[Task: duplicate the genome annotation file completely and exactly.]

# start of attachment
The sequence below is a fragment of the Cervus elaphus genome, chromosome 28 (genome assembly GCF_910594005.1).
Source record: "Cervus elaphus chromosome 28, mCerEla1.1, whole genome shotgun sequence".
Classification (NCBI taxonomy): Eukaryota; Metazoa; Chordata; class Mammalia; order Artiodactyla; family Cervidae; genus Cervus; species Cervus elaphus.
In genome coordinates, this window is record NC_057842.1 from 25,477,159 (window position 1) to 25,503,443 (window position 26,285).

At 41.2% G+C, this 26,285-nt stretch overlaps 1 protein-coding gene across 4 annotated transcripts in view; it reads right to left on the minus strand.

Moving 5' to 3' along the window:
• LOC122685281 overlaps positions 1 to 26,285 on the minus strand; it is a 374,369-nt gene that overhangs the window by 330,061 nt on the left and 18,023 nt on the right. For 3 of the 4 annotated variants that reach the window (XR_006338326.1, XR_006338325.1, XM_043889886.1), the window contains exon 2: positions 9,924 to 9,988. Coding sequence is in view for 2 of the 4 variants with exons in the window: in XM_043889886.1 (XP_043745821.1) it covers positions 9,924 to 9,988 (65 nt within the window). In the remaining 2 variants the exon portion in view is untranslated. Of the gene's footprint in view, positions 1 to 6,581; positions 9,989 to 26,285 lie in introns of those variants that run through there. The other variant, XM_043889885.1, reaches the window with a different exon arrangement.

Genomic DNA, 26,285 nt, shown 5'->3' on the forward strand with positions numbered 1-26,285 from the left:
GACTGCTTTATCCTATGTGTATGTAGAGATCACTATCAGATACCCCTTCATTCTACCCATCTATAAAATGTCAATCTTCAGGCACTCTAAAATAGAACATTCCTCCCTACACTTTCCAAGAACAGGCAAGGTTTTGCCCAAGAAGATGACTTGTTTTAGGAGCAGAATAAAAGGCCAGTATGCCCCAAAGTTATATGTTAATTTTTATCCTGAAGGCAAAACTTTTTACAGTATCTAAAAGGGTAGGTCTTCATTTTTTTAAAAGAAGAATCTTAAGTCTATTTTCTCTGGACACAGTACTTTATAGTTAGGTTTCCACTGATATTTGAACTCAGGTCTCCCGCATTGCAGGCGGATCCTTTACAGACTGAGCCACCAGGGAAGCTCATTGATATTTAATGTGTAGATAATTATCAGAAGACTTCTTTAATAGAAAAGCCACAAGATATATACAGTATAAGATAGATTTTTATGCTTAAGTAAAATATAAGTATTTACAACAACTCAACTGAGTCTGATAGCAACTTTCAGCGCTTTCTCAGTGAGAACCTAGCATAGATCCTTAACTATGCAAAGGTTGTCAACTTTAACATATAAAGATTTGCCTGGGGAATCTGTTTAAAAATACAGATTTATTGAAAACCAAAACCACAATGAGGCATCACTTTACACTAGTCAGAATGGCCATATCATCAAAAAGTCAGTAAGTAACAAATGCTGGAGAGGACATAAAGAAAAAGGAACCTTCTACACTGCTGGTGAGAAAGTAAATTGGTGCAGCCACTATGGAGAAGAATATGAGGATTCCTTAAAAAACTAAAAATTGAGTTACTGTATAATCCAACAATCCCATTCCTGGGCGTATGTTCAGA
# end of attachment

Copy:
The sequence below is a fragment of the Cervus elaphus genome, chromosome 28 (genome assembly GCF_910594005.1).
Source record: "Cervus elaphus chromosome 28, mCerEla1.1, whole genome shotgun sequence".
Classification (NCBI taxonomy): Eukaryota; Metazoa; Chordata; class Mammalia; order Artiodactyla; family Cervidae; genus Cervus; species Cervus elaphus.
In genome coordinates, this window is record NC_057842.1 from 25,477,159 (window position 1) to 25,503,443 (window position 26,285).

At 41.2% G+C, this 26,285-nt stretch overlaps 1 protein-coding gene across 4 annotated transcripts in view; it reads right to left on the minus strand.

Moving 5' to 3' along the window:
• LOC122685281 overlaps positions 1 to 26,285 on the minus strand; it is a 374,369-nt gene that overhangs the window by 330,061 nt on the left and 18,023 nt on the right. For 3 of the 4 annotated variants that reach the window (XR_006338326.1, XR_006338325.1, XM_043889886.1), the window contains exon 2: positions 9,924 to 9,988. Coding sequence is in view for 2 of the 4 variants with exons in the window: in XM_043889886.1 (XP_043745821.1) it covers positions 9,924 to 9,988 (65 nt within the window). In the remaining 2 variants the exon portion in view is untranslated. Of the gene's footprint in view, positions 1 to 6,581; positions 9,989 to 26,285 lie in introns of those variants that run through there. The other variant, XM_043889885.1, reaches the window with a different exon arrangement.

Genomic DNA, 26,285 nt, shown 5'->3' on the forward strand with positions numbered 1-26,285 from the left:
GACTGCTTTATCCTATGTGTATGTAGAGATCACTATCAGATACCCCTTCATTCTACCCATCTATAAAATGTCAATCTTCAGGCACTCTAAAATAGAACATTCCTCCCTACACTTTCCAAGAACAGGCAAGGTTTTGCCCAAGAAGATGACTTGTTTTAGGAGCAGAATAAAAGGCCAGTATGCCCCAAAGTTATATGTTAATTTTTATCCTGAAGGCAAAACTTTTTACAGTATCTAAAAGGGTAGGTCTTCATTTTTTTAAAAGAAGAATCTTAAGTCTATTTTCTCTGGACACAGTACTTTATAGTTAGGTTTCCACTGATATTTGAACTCAGGTCTCCCGCATTGCAGGCGGATCCTTTACAGACTGAGCCACCAGGGAAGCTCATTGATATTTAATGTGTAGATAATTATCAGAAGACTTCTTTAATAGAAAAGCCACAAGATATATACAGTATAAGATAGATTTTTATGCTTAAGTAAAATATAAGTATTTACAACAACTCAACTGAGTCTGATAGCAACTTTCAGCGCTTTCTCAGTGAGAACCTAGCATAGATCCTTAACTATGCAAAGGTTGTCAACTTTAACATATAAAGATTTGCCTGGGGAATCTGTTTAAAAATACAGATTTATTGAAAACCAAAACCACAATGAGGCATCACTTTACACTAGTCAGAATGGCCATATCATCAAAAAGTCAGTAAGTAACAAATGCTGGAGAGGACATAAAGAAAAAGGAACCTTCTACACTGCTGGTGAGAAAGTAAATTGGTGCAGCCACTATGGAGAAGAATATGAGGATTCCTTAAAAAACTAAAAATTGAGTTACTGTATAATCCAACAATCCCATTCCTGGGCGTATGTTCAGA